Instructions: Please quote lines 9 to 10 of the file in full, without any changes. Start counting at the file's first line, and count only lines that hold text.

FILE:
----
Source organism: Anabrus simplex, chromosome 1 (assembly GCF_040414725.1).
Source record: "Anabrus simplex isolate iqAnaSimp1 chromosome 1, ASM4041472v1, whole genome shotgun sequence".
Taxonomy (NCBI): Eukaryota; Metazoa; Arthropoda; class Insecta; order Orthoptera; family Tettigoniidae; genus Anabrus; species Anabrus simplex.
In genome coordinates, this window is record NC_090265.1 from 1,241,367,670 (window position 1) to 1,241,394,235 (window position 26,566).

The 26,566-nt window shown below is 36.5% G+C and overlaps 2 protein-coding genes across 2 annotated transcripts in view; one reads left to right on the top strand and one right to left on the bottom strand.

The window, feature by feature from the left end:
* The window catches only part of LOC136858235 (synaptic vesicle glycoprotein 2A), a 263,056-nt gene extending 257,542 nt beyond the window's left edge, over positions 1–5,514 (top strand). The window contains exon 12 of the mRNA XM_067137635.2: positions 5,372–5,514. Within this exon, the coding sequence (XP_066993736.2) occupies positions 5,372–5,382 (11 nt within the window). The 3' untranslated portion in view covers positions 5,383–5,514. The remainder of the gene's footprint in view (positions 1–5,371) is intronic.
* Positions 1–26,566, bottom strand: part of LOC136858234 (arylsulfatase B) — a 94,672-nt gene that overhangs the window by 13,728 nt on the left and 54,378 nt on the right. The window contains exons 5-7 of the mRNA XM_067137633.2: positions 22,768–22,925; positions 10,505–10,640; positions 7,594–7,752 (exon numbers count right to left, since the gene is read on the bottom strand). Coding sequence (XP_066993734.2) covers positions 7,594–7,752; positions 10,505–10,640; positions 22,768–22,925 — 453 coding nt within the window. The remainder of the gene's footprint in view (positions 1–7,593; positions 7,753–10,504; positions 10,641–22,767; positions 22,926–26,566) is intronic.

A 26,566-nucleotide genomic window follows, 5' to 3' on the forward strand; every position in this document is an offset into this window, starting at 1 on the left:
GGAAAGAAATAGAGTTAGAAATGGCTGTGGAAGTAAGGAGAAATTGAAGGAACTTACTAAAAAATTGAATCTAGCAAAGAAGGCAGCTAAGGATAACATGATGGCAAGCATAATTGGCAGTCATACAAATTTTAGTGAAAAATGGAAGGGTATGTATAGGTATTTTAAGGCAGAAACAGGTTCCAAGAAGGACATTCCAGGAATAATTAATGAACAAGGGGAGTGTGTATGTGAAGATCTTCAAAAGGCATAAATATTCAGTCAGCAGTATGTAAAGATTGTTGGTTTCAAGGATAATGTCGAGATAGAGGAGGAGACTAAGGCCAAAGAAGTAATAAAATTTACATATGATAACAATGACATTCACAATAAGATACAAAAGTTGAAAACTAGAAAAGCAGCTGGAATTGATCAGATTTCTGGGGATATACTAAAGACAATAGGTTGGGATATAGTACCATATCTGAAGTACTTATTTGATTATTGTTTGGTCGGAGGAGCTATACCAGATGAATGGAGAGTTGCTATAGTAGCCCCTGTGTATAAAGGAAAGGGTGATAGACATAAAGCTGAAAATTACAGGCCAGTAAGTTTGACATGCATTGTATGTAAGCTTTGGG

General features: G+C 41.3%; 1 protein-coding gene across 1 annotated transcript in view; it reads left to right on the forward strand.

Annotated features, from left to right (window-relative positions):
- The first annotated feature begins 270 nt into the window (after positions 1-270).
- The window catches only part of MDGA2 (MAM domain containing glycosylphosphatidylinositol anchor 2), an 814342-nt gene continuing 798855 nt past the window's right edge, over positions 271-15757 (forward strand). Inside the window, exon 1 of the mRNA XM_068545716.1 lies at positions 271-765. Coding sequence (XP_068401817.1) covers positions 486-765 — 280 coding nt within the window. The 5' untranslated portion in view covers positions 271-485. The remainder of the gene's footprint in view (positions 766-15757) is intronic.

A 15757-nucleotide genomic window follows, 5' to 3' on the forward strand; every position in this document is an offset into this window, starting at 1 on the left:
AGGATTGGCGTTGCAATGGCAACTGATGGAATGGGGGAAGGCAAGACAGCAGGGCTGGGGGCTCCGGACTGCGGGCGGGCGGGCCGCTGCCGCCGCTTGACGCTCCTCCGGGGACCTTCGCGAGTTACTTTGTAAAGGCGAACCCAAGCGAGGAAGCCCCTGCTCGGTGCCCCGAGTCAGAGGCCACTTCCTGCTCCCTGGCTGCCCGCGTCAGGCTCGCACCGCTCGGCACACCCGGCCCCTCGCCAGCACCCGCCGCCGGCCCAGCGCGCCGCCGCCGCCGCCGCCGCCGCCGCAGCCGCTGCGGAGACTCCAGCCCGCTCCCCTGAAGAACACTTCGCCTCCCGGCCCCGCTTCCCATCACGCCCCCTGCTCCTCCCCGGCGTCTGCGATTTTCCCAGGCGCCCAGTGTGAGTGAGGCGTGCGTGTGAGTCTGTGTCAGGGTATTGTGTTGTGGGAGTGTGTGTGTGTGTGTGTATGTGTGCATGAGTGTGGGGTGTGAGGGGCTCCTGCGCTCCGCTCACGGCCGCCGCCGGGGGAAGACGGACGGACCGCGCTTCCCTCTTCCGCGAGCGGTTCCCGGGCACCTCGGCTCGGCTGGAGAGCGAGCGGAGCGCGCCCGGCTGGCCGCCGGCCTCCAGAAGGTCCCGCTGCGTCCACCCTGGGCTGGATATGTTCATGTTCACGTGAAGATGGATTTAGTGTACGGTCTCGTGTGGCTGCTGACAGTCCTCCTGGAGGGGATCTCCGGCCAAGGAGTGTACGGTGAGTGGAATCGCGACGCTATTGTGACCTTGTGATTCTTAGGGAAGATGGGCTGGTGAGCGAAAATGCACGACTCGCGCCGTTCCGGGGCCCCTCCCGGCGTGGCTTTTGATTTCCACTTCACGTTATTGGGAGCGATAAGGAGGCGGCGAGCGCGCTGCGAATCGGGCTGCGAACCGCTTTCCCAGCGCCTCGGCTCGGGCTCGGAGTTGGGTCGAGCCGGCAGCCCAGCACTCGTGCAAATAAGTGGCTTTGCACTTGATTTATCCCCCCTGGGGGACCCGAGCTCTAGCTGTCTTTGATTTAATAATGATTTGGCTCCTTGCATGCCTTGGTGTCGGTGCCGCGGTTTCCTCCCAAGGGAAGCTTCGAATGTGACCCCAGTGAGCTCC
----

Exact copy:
A 26,566-nucleotide genomic window follows, 5' to 3' on the forward strand; every position in this document is an offset into this window, starting at 1 on the left:
GGAAAGAAATAGAGTTAGAAATGGCTGTGGAAGTAAGGAGAAATTGAAGGAACTTACTAAAAAATTGAATCTAGCAAAGAAGGCAGCTAAGGATAACATGATGGCAAGCATAATTGGCAGTCATACAAATTTTAGTGAAAAATGGAAGGGTATGTATAGGTATTTTAAGGCAGAAACAGGTTCCAAGAAGGACATTCCAGGAATAATTAATGAACAAGGGGAGTGTGTATGTGAAGATCTTCAAAAGGCATAAATATTCAGTCAGCAGTATGTAAAGATTGTTGGTTTCAAGGATAATGTCGAGATAGAGGAGGAGACTAAGGCCAAAGAAGTAATAAAATTTACATATGATAACAATGACATTCACAATAAGATACAAAAGTTGAAAACTAGAAAAGCAGCTGGAATTGATCAGATTTCTGGGGATATACTAAAGACAATAGGTTGGGATATAGTACCATATCTGAAGTACTTATTTGATTATTGTTTGGTCGGAGGAGCTATACCAGATGAATGGAGAGTTGCTATAGTAGCCCCTGTGTATAAAGGAAAGGGTGATAGACATAAAGCTGAAAATTACAGGCCAGTAAGTTTGACATGCATTGTATGTAAGCTTTGGG